The installations made sense- how unusual- and were interesting as well- also unusual. One was a young man playing make-shift drums, another various people lip synching Cohen’s ‘Hallelujah.’ Behind thick sets of hanging strands of fabric hangs a geographical globe with stars and planets on the walls, while in another section is a political globe. In a third room a face of a woman is projected onto a mannequin. She is singing.
Not so pleasant is the getting there. There are large signs and even an arrow pointing tot the enntrance. The large signs do not point anywhere except for the one with the arrow, which points down a lonely, shabby alley. I walked past it thinking this could not be. But it was.
The location challenge came after I ran across an angry confrontation a few hundred meters from the entrance. There was angry shouting and a man banging hard on the hood of a van. There was pushing and shoving. The police arrived. I heard four bangs, someone with a notepad came running toward me. I then turned around and scooted back a hundred meters, and crossed the street. A security guard told me it was not gun shots, just more banging on the van I suppose, so I went on. Traffic had piled up between me and the scene so I felt reasonably safe.
Here are some of the pieces I found interesting. The first is fabric sewed onto canvas, probably my favorite, which given I am not a fabric art fan in general, is a strong endorsement:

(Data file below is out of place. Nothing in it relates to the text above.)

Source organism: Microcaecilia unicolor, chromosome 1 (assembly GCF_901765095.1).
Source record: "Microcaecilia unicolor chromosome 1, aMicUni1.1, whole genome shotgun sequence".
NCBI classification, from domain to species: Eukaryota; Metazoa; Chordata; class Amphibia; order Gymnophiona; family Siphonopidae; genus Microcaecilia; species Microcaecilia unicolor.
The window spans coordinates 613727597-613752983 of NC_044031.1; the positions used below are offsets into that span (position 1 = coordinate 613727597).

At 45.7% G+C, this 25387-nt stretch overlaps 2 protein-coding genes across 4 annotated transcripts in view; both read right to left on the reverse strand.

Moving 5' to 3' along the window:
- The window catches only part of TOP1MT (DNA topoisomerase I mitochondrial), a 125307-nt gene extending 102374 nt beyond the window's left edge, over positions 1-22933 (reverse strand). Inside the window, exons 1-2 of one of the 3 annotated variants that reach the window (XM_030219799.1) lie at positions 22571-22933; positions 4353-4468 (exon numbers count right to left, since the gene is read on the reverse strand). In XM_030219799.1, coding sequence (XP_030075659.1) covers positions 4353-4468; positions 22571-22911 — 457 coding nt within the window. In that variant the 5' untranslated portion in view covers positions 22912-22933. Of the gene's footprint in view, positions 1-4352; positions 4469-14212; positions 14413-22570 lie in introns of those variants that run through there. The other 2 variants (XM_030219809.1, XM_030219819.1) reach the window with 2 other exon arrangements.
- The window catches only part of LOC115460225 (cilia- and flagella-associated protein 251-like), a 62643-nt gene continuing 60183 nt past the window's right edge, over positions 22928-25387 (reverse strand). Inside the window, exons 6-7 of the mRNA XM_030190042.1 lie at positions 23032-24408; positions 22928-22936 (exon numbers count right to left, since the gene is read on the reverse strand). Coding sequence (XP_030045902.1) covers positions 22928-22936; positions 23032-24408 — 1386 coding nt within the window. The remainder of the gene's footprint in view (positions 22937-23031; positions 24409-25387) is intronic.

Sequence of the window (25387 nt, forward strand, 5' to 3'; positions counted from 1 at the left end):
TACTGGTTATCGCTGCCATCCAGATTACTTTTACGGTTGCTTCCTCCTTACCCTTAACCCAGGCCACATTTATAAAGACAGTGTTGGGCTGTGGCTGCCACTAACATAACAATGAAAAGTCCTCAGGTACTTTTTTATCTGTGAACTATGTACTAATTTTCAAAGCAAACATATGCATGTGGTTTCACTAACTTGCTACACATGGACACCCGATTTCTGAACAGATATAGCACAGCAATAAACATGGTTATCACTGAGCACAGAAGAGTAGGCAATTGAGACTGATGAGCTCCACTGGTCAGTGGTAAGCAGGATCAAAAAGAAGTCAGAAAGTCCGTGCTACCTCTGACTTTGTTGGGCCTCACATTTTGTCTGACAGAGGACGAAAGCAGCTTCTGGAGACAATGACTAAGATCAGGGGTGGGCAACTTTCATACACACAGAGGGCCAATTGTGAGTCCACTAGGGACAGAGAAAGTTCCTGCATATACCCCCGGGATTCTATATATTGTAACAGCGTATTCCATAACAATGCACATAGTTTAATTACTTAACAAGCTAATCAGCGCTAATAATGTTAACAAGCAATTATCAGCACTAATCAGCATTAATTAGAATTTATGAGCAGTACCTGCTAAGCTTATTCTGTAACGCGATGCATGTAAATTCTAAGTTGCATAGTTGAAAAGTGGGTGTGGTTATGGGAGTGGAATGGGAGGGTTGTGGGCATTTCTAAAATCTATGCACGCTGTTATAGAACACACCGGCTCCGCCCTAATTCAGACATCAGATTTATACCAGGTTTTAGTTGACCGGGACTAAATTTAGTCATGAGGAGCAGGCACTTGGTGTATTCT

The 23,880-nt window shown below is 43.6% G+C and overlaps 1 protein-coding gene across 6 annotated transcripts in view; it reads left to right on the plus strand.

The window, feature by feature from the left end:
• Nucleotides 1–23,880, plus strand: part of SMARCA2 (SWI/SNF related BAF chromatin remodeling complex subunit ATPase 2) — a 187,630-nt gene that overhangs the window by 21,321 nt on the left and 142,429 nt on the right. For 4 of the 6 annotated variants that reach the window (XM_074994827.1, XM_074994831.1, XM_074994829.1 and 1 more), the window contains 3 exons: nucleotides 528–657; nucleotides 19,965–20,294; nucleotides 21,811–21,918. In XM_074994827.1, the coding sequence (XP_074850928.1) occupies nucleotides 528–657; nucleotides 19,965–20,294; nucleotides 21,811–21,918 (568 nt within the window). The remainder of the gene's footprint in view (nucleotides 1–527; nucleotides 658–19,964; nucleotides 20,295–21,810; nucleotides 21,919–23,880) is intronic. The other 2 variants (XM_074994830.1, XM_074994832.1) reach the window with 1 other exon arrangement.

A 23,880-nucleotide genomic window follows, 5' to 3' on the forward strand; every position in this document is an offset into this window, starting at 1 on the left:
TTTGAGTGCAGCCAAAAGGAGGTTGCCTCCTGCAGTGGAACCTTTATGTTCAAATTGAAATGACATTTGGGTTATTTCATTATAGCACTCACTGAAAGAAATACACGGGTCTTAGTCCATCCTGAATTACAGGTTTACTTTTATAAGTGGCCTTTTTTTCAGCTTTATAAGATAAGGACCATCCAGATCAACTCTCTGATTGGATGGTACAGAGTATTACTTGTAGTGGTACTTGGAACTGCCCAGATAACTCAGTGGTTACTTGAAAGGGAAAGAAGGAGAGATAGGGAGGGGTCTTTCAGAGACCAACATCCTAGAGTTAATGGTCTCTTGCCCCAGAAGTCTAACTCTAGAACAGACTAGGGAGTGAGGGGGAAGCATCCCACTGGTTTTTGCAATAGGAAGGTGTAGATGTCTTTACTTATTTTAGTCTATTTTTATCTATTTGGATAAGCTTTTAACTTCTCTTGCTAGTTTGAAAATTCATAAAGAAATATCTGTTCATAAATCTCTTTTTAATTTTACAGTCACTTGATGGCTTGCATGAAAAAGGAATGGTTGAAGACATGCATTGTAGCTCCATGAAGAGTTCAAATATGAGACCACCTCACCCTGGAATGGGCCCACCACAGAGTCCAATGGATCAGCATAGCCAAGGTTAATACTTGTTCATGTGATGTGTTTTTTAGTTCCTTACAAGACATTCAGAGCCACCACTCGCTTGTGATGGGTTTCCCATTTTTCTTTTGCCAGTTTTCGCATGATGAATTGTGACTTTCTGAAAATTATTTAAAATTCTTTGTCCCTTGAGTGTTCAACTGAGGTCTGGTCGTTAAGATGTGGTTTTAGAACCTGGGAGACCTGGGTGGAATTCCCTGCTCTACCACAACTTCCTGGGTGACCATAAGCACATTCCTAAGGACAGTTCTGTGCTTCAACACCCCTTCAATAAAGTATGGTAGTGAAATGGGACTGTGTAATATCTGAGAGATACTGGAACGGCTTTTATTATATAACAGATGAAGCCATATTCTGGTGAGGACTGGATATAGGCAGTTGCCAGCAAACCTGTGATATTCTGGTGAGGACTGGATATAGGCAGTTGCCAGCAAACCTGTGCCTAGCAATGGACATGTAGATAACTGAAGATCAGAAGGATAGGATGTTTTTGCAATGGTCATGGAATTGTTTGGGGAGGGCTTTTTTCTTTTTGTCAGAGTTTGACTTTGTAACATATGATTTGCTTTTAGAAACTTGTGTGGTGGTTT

The Hagia (Holy) Sophia (Wisdom) is a stunning domed building built as a Greek Orthodox cathedral in 537 when Istanbul, then called Constantinople, was the capital of the Eastern Roman Empire(also known as the Byzantine Empire). Between 1204 and 1261 it was a Roman Catholic cathedral. Following the conquering of the Empire by the Ottomans in 1453, the Hagia Sofia became a mosque. In 1931 it was closed and then converted into a museum, which it is still. The minarets and round domes give it an Islamic setting, and some of the interior maintains that influence as well. Nonetheless it is an impressive structure, notably the dome, and for 1000 years it was the largest cathedral in the world, replaced in 1520 by the Cathedral in Seville.
Here are some stock photos of the interior. It is way too dark and large for me to get good photos.